I am continually moved by the Eucharistic reverence at St. Raymond’s. But sometimes we forget—myself included. And so, we redouble our efforts so as to give Him due worship.

Eucharistic Procession. To help us to refocus on our faith in the Real Presence, today, Sunday, June 3, immediately after the 12:15 Mass, we will have our annual Corpus Christi Eucharistic Procession, walking with the Eucharist outside of the church while singing the Lord’s praises. Please join us in this ancient and eloquent witness to our faith in and love of our Eucharistic Lord.

Communion Rail. In September of last year, we introduced the use of a portable altar rail at the 8:45 Sunday Mass, in order to allow those who so choose, to kneel to receive Our Lord in Holy Communion. Although everyone has a right to choose whether to kneel or to stand for Holy Communion, it is very difficult and time-consuming to kneel without a kneeler. This is really unfair. The portable altar rail/kneeler solves this problem.
But you will recall there was another reason I decided to use the altar rail: kneeling for Communion can bring important spiritual benefits. Kneeling is well-established as an important expression of and means of encouraging adoration of the Eucharist, which is why we are required to kneel during the Eucharist Prayer and the “Behold the Lamb of God…” That is also why for centuries we were required to kneel for Communion.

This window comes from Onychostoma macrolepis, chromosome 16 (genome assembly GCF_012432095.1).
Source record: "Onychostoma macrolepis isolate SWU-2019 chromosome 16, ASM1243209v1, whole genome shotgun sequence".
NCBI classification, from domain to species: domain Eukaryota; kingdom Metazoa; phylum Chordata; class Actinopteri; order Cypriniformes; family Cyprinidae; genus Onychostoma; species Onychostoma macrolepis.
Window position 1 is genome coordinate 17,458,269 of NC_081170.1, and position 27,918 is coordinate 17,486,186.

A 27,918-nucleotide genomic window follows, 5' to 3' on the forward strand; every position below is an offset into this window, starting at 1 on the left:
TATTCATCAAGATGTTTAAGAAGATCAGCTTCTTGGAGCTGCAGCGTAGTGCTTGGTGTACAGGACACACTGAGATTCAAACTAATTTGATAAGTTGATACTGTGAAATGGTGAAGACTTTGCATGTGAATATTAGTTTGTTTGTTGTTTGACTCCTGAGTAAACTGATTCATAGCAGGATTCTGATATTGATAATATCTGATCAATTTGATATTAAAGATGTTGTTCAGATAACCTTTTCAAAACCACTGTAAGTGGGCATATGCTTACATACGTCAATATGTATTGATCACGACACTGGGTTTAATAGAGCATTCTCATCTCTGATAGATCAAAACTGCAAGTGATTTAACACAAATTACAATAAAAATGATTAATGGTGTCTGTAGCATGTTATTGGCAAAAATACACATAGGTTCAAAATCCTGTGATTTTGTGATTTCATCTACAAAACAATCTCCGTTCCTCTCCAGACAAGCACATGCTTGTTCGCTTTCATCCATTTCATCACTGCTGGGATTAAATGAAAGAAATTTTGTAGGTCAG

I have been very pleased with the popularity of the rail at 8:45: even though they have the option to stand, almost everyone at that Mass freely choses to kneel for Communion. Many people at that Mass have told me how much they appreciate this option to kneel, and many others have asked me to extend this opportunity to the other Masses that they attend at St. Raymond’s.
That seems like a reasonable request and a great idea: why shouldn’t everyone at every Mass have the opportunity to kneel if they want to? So, for the next few weeks I will be prayerfully considering setting out the altar rail for use at all Masses at St. Raymond’s, giving people the choice to receive either kneeling or standing. (Note: for practical reasons, Communion would still continue to be distributed in the transepts as usual, without a kneeler/rail).
Some might be worried that this will lengthen the time it takes to distribute Communion, but in fact, the opposite is true: the altar rail actually speeds up the distribution. Others might be worried that they might feel peer pressure to kneel when they don’t want to. Don’t worry, there will be no more peer pressure to kneel than there is peer pressure to stand when you don’t want to.
Let me know what you think: I’m very interested in your courteous and well-considered comments, suggestions and opinions. Please email me at fr.decelles@gmail.com, or mail or leave a note at the parish office.
(By the way, I appreciate all the input I’ve gotten on the exchange of the Sign of Peace. I will be sharing my conclusions with you on this soon.)

Priest Transfers. The changes in priest assignments was announced on Wednesday, May 30. I’m happy to note that there will be no changes at St. Raymond’s. Also, congratulations to my good friend, Fr. Kevin Beres, on his appointment as pastor of St. Peter’s in “Little” Washington.

Oremus pro invicem. Fr. De Celles